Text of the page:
Microsoft Office Tutorials and References
In Depth Information
Chapter 19: Designing charts
CHAPTER 19
Designing charts
text
Selecting data for your chart ......................667
Creating a new chart .............................668
Changing the chart type ..........................672
Assigning a series to a secondary axis ..............674
Switching rows and columns ......................676
Choosing a chart layout ..........................678
Choosing a chart style ............................678
Moving the chart to a separate chart sheet..........679
Adding, editing, and removing a chart title..........680
Adding, editing, and removing a legend ............681
Adding and positioning data labels ................682
Adding a data table ..............................682
Adding and removing gridlines ....................682
Working with axes ...............................683
Modifying a chart’s data ..........................690
Adding moving averages and other trendlines.......693
Adding error bars ................................694
WHEN you create a chart in Microsoft Excel, two new tabs appear on the ribbon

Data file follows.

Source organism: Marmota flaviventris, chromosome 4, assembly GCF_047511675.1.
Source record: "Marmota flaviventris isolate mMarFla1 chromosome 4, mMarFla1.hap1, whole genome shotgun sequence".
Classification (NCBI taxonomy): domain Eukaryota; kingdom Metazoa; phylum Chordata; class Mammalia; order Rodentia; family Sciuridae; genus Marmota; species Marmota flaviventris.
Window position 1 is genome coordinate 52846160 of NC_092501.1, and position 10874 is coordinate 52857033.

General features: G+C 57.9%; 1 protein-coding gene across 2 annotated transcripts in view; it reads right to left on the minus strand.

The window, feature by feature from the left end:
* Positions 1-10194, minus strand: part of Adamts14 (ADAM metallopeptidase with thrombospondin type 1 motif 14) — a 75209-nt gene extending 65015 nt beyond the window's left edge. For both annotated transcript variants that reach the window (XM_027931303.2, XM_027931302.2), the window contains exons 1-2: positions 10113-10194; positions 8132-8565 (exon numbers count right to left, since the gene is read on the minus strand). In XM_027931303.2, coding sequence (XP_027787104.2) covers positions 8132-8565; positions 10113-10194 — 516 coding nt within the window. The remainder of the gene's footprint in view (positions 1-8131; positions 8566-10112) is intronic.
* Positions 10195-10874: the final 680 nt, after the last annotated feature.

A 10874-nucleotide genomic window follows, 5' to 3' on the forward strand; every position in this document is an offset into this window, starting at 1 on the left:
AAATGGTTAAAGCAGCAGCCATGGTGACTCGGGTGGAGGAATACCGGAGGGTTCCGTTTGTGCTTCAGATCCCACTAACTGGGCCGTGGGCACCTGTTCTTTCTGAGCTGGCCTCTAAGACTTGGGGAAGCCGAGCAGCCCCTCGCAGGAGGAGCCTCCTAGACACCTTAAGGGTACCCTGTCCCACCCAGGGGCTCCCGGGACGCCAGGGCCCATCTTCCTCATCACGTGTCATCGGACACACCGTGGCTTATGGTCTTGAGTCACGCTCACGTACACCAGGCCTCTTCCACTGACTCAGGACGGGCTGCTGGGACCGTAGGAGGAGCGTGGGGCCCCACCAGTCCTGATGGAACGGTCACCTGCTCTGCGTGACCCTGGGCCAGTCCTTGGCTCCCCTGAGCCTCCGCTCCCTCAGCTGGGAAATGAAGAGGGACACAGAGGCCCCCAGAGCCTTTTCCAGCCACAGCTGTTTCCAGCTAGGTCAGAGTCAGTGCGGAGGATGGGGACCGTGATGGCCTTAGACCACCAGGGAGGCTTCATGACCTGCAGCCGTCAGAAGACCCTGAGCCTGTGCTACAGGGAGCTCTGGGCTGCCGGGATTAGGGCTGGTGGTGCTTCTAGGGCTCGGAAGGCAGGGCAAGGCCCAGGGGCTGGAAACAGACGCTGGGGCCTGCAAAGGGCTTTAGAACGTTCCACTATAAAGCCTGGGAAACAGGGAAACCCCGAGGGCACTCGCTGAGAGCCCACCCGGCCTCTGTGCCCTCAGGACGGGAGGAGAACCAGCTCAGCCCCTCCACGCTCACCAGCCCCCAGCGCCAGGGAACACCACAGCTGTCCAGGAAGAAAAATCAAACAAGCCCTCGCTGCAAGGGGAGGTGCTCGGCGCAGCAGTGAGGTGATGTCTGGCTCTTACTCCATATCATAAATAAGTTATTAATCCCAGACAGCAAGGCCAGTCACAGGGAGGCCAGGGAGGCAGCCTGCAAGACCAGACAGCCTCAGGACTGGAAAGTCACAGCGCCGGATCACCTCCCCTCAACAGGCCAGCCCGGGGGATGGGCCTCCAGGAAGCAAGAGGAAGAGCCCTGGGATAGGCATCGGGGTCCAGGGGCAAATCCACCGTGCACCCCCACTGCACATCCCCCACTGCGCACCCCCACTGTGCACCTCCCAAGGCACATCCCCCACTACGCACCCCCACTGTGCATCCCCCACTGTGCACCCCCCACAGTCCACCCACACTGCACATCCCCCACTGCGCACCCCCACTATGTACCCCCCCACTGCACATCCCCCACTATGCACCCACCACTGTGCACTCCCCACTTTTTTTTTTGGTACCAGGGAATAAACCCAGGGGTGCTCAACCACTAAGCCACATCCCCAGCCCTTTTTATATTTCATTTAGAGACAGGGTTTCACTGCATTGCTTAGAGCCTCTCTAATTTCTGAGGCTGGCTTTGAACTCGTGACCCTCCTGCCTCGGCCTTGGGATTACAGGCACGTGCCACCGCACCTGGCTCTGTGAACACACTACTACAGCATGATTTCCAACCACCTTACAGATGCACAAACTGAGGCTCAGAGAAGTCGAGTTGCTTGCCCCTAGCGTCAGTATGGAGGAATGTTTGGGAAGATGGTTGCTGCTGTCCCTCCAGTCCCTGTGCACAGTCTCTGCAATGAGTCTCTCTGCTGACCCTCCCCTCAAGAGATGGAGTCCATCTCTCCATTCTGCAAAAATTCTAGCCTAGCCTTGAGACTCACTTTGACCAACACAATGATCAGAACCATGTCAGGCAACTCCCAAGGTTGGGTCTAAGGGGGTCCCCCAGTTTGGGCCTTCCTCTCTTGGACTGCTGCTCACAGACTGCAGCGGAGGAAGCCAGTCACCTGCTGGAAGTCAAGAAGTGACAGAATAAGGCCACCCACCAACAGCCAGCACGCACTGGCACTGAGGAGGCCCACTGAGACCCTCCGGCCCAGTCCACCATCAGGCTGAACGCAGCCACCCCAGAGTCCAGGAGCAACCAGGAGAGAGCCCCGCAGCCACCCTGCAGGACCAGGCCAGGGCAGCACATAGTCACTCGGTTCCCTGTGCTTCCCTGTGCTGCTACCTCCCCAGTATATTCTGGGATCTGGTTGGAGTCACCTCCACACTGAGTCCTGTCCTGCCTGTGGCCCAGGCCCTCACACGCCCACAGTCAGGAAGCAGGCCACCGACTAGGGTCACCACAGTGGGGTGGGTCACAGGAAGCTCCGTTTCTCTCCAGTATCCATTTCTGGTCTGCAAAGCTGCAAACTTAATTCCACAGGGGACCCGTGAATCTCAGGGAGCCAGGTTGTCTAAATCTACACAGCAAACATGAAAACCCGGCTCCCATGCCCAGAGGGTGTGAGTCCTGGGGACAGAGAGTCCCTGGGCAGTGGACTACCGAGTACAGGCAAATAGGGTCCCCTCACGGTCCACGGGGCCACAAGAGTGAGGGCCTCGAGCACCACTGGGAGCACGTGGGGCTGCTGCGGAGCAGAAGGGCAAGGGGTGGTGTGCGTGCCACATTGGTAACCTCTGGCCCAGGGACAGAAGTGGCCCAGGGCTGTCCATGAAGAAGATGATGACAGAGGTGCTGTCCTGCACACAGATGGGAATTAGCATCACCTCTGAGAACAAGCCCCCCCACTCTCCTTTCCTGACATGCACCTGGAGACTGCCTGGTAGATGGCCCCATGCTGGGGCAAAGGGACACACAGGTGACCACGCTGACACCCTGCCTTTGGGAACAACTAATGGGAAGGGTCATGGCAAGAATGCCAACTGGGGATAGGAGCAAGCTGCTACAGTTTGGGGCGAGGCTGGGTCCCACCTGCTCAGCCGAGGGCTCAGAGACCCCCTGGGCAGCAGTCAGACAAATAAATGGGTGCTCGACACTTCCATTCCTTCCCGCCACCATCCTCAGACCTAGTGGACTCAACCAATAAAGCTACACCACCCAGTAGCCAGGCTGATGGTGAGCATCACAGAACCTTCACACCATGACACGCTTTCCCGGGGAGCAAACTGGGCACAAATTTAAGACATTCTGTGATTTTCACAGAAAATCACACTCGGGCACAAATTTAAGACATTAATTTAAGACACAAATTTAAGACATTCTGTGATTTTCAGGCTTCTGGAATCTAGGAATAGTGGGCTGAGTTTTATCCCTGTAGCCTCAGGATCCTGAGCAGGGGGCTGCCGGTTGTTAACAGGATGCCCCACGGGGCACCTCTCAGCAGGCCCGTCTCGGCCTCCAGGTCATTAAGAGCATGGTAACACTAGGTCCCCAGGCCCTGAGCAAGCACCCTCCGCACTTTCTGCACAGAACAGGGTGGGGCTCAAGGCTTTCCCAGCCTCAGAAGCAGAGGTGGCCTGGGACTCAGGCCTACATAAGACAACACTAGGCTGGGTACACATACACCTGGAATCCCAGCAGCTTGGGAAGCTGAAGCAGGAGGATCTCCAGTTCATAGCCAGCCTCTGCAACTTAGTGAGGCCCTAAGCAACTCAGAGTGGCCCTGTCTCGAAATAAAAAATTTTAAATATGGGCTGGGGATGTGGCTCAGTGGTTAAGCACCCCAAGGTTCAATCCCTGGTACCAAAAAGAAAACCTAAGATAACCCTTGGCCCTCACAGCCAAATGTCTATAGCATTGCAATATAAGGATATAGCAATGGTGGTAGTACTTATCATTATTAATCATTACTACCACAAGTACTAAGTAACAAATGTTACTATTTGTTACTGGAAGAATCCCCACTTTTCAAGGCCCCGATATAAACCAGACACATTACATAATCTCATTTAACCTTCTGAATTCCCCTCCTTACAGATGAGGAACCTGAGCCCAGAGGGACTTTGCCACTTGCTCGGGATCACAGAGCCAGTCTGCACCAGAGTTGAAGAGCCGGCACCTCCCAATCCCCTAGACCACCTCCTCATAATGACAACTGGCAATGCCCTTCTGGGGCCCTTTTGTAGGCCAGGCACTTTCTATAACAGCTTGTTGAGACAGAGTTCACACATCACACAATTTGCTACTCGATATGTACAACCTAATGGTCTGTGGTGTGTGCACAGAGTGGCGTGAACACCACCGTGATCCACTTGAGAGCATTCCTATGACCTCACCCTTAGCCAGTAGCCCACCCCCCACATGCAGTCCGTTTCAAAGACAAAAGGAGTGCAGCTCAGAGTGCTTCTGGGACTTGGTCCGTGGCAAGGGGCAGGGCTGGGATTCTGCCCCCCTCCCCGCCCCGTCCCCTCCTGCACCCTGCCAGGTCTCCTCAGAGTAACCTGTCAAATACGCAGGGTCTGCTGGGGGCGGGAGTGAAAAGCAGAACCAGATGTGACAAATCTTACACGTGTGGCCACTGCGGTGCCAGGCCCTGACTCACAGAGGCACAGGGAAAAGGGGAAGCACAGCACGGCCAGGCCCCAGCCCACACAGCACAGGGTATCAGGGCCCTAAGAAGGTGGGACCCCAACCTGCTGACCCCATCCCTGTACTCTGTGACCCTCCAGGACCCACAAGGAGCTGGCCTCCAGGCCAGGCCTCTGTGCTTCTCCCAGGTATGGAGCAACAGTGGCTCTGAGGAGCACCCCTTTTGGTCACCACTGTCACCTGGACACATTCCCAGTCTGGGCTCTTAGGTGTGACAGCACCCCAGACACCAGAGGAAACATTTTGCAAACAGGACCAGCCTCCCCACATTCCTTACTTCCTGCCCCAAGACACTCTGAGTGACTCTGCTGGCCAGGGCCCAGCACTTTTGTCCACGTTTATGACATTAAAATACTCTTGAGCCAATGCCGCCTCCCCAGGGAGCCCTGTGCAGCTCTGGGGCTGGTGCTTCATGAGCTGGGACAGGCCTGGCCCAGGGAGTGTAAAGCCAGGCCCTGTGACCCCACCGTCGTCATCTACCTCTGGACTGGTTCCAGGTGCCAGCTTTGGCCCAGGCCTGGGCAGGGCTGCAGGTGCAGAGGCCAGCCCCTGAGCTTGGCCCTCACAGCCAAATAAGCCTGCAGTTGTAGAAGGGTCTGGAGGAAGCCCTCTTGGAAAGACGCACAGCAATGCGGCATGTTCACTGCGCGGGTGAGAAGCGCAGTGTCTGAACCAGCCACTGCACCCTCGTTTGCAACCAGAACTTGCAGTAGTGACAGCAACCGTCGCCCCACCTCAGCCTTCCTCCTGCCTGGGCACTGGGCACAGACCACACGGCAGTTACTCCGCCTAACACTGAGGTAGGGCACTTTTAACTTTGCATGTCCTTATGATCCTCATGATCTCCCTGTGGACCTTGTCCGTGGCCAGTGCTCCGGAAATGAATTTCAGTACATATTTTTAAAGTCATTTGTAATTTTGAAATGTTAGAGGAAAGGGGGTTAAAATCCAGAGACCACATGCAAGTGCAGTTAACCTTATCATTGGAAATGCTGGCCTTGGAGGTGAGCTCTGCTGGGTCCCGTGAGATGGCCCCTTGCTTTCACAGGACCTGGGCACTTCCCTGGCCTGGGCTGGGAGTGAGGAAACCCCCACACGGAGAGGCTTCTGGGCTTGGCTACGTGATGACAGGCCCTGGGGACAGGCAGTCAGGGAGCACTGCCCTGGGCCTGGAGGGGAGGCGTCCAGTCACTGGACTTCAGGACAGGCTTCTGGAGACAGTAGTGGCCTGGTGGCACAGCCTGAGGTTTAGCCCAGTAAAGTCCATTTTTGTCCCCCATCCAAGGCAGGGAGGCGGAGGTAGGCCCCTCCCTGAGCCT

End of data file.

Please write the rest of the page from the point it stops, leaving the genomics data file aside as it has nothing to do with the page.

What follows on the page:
under the heading Chart Tools. The first of these tabs, Design, offers options
related to the structure of the chart—the type of chart, the presence or absence
of various chart elements, the location of the chart, and other similar matters. The second
new tab, Format, is concerned with the appearance of the chart.
The current chapter and the one that follows adhere more or less to this framework,
although the distinction between structure and appearance is by no means hard and fast.
We’ll look first at design issues, and then follow in Chapter 20, “Formatting charts,” with
matters of format and style. The third chapter in this section—Chapter 21, “Using
sparklines”—looks at sparklines , miniature charts that you can use to depict data graphically
within the confines of single worksheet cells.
Selecting data for your chart
The first step in creating a chart is to select some data. If you’re plotting all the cells in a
contiguous block of cells, you don’t have to select the entire block; select any cell within the
block, and Excel knows what to do. If, on the other hand, you want to plot only certain rows
and columns within the range, you need to select those rows and columns explicitly.
Under some conditions, it’s advantageous to set up your source data as a table (by
selecting a cell within it and pressing Ctrl+T or Ctrl+L) before creating a chart from it:
If you plot data in a table and subsequently add new rows or columns to the table,
Excel automatically incorporates those rows or columns into the chart.
667
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